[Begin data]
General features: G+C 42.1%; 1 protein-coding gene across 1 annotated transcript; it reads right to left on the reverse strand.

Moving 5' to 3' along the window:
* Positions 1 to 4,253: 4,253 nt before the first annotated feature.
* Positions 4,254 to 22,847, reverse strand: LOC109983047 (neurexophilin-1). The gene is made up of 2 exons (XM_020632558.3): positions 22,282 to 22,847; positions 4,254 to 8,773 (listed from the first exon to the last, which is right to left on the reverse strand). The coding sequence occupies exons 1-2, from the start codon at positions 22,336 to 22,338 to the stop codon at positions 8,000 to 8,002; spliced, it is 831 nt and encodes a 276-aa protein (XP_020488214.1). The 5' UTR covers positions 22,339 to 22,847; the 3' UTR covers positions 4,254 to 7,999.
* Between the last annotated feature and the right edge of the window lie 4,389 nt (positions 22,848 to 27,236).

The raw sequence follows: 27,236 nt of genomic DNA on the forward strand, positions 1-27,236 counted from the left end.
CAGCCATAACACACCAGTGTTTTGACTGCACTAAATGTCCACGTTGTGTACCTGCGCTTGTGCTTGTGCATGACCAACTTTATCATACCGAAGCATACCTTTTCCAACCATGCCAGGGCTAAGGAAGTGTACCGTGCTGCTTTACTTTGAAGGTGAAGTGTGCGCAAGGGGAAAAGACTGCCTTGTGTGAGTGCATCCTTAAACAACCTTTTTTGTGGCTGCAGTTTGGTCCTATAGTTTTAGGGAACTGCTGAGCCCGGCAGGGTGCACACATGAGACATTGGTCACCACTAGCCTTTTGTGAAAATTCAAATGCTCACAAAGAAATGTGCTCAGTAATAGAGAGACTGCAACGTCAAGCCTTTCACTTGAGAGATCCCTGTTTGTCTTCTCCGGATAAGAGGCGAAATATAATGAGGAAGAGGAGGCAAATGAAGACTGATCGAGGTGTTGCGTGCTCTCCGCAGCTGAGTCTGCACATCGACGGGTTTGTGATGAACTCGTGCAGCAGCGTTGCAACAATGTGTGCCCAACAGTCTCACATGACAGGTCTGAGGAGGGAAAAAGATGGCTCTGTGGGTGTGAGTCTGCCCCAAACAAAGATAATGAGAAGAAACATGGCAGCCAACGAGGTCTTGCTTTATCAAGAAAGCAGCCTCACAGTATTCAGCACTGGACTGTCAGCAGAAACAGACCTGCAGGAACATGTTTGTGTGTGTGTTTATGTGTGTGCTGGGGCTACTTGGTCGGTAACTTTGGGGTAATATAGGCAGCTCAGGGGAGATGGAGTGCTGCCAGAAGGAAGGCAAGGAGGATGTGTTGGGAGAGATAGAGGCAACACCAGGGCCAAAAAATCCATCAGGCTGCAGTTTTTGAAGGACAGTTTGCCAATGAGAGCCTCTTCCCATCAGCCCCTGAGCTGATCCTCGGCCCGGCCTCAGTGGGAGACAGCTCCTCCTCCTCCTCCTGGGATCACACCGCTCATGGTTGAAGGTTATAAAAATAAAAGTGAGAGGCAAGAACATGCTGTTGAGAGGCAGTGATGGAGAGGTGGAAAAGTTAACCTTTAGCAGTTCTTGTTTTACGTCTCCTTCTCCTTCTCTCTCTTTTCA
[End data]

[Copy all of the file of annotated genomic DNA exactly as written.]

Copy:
General features: G+C 42.1%; 1 protein-coding gene across 1 annotated transcript; it reads right to left on the reverse strand.

Moving 5' to 3' along the window:
* Positions 1 to 4,253: 4,253 nt before the first annotated feature.
* Positions 4,254 to 22,847, reverse strand: LOC109983047 (neurexophilin-1). The gene is made up of 2 exons (XM_020632558.3): positions 22,282 to 22,847; positions 4,254 to 8,773 (listed from the first exon to the last, which is right to left on the reverse strand). The coding sequence occupies exons 1-2, from the start codon at positions 22,336 to 22,338 to the stop codon at positions 8,000 to 8,002; spliced, it is 831 nt and encodes a 276-aa protein (XP_020488214.1). The 5' UTR covers positions 22,339 to 22,847; the 3' UTR covers positions 4,254 to 7,999.
* Between the last annotated feature and the right edge of the window lie 4,389 nt (positions 22,848 to 27,236).

The raw sequence follows: 27,236 nt of genomic DNA on the forward strand, positions 1-27,236 counted from the left end.
CAGCCATAACACACCAGTGTTTTGACTGCACTAAATGTCCACGTTGTGTACCTGCGCTTGTGCTTGTGCATGACCAACTTTATCATACCGAAGCATACCTTTTCCAACCATGCCAGGGCTAAGGAAGTGTACCGTGCTGCTTTACTTTGAAGGTGAAGTGTGCGCAAGGGGAAAAGACTGCCTTGTGTGAGTGCATCCTTAAACAACCTTTTTTGTGGCTGCAGTTTGGTCCTATAGTTTTAGGGAACTGCTGAGCCCGGCAGGGTGCACACATGAGACATTGGTCACCACTAGCCTTTTGTGAAAATTCAAATGCTCACAAAGAAATGTGCTCAGTAATAGAGAGACTGCAACGTCAAGCCTTTCACTTGAGAGATCCCTGTTTGTCTTCTCCGGATAAGAGGCGAAATATAATGAGGAAGAGGAGGCAAATGAAGACTGATCGAGGTGTTGCGTGCTCTCCGCAGCTGAGTCTGCACATCGACGGGTTTGTGATGAACTCGTGCAGCAGCGTTGCAACAATGTGTGCCCAACAGTCTCACATGACAGGTCTGAGGAGGGAAAAAGATGGCTCTGTGGGTGTGAGTCTGCCCCAAACAAAGATAATGAGAAGAAACATGGCAGCCAACGAGGTCTTGCTTTATCAAGAAAGCAGCCTCACAGTATTCAGCACTGGACTGTCAGCAGAAACAGACCTGCAGGAACATGTTTGTGTGTGTGTTTATGTGTGTGCTGGGGCTACTTGGTCGGTAACTTTGGGGTAATATAGGCAGCTCAGGGGAGATGGAGTGCTGCCAGAAGGAAGGCAAGGAGGATGTGTTGGGAGAGATAGAGGCAACACCAGGGCCAAAAAATCCATCAGGCTGCAGTTTTTGAAGGACAGTTTGCCAATGAGAGCCTCTTCCCATCAGCCCCTGAGCTGATCCTCGGCCCGGCCTCAGTGGGAGACAGCTCCTCCTCCTCCTCCTGGGATCACACCGCTCATGGTTGAAGGTTATAAAAATAAAAGTGAGAGGCAAGAACATGCTGTTGAGAGGCAGTGATGGAGAGGTGGAAAAGTTAACCTTTAGCAGTTCTTGTTTTACGTCTCCTTCTCCTTCTCTCTCTTTTCA